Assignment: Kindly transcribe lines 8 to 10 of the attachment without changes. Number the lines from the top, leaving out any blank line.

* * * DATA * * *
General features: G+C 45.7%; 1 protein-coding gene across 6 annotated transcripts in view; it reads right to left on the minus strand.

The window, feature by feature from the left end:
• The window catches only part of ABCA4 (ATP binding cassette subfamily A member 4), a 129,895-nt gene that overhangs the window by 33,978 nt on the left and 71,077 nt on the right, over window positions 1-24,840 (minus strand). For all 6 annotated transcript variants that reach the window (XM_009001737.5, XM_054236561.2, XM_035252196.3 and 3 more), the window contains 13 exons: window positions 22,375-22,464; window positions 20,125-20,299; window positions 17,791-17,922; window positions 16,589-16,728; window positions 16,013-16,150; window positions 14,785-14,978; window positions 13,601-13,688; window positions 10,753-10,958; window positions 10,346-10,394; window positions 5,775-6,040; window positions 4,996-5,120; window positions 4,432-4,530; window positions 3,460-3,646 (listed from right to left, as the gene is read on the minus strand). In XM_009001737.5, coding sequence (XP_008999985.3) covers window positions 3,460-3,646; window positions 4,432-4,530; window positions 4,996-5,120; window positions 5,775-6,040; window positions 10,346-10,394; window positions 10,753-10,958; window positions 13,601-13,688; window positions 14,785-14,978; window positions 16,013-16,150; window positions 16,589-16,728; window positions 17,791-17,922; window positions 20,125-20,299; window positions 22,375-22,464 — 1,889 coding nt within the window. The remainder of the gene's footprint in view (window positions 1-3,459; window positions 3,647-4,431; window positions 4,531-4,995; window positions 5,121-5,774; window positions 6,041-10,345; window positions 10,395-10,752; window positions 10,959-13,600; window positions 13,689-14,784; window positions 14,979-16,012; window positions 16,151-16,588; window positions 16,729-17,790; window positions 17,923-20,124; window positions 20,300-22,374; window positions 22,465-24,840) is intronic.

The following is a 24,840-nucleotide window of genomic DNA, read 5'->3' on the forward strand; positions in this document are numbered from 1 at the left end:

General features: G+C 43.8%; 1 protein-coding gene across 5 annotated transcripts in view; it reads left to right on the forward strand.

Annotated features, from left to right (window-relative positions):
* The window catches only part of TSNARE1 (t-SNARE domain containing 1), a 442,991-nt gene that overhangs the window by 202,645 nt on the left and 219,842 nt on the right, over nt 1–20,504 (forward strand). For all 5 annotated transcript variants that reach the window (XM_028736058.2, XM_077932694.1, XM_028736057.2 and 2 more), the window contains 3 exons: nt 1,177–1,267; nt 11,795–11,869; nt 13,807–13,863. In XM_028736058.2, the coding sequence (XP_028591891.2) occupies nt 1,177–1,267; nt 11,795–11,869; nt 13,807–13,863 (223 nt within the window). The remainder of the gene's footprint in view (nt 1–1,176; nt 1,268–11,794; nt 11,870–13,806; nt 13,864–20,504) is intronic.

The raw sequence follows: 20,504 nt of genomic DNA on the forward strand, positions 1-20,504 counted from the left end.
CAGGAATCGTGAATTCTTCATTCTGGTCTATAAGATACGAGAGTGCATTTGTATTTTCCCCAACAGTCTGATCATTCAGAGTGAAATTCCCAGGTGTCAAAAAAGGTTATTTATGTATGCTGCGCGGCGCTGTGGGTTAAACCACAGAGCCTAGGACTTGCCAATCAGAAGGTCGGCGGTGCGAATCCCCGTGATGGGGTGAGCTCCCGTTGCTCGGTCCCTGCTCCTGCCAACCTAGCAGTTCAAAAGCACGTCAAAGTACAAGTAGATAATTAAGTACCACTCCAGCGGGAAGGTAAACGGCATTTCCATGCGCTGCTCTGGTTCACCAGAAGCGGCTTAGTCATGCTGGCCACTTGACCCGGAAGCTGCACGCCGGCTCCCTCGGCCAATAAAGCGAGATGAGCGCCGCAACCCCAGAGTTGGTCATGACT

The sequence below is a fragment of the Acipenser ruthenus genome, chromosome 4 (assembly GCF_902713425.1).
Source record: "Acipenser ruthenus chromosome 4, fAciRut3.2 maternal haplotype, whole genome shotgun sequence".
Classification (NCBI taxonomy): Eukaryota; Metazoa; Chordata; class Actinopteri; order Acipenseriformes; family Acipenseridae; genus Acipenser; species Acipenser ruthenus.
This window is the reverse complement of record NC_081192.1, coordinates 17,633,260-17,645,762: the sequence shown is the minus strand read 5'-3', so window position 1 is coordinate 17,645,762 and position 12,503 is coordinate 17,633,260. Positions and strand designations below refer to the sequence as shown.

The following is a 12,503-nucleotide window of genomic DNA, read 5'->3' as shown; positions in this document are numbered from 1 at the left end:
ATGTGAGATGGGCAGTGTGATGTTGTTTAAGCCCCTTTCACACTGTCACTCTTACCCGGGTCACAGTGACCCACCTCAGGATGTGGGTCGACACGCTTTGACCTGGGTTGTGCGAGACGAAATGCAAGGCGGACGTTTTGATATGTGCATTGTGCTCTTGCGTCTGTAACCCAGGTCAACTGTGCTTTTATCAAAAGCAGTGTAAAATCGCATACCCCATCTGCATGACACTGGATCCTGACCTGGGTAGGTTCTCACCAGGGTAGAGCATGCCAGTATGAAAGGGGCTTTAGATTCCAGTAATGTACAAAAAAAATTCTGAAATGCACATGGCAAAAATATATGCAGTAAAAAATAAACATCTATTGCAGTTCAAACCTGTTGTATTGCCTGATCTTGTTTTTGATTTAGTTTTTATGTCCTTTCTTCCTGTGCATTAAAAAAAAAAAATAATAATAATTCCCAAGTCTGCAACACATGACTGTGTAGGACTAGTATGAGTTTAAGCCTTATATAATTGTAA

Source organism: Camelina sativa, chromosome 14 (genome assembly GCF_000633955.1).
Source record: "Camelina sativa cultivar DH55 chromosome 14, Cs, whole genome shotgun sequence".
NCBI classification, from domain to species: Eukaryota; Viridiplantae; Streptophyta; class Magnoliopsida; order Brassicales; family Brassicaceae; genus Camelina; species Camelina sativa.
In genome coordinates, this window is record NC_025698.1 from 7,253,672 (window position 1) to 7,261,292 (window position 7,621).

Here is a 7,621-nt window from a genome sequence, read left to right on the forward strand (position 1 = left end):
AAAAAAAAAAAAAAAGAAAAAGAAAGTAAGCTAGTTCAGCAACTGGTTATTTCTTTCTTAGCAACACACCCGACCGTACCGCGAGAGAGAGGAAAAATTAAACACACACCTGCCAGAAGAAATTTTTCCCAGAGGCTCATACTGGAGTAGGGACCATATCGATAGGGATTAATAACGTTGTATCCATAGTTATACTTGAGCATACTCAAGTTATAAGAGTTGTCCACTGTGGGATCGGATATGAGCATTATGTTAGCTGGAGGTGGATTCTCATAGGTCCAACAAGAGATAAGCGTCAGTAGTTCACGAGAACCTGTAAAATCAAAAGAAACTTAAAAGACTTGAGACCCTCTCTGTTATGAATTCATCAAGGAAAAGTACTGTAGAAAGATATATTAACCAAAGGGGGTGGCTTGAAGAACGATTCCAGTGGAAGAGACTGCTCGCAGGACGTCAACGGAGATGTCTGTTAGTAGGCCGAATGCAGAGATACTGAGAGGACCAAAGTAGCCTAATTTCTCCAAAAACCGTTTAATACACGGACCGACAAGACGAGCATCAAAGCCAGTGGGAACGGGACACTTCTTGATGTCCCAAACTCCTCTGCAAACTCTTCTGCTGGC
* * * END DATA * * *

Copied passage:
The raw sequence follows: 20,504 nt of genomic DNA on the forward strand, positions 1-20,504 counted from the left end.
CAGGAATCGTGAATTCTTCATTCTGGTCTATAAGATACGAGAGTGCATTTGTATTTTCCCCAACAGTCTGATCATTCAGAGTGAAATTCCCAGGTGTCAAAAAAGGTTATTTATGTATGCTGCGCGGCGCTGTGGGTTAAACCACAGAGCCTAGGACTTGCCAATCAGAAGGTCGGCGGTGCGAATCCCCGTGATGGGGTGAGCTCCCGTTGCTCGGTCCCTGCTCCTGCCAACCTAGCAGTTCAAAAGCACGTCAAAGTACAAGTAGATAATTAAGTACCACTCCAGCGGGAAGGTAAACGGCATTTCCATGCGCTGCTCTGGTTCACCAGAAGCGGCTTAGTCATGCTGGCCACTTGACCCGGAAGCTGCACGCCGGCTCCCTCGGCCAATAAAGCGAGATGAGCGCCGCAACCCCAGAGTTGGTCATGACT

The sequence below is a fragment of the Acipenser ruthenus genome, chromosome 4 (assembly GCF_902713425.1).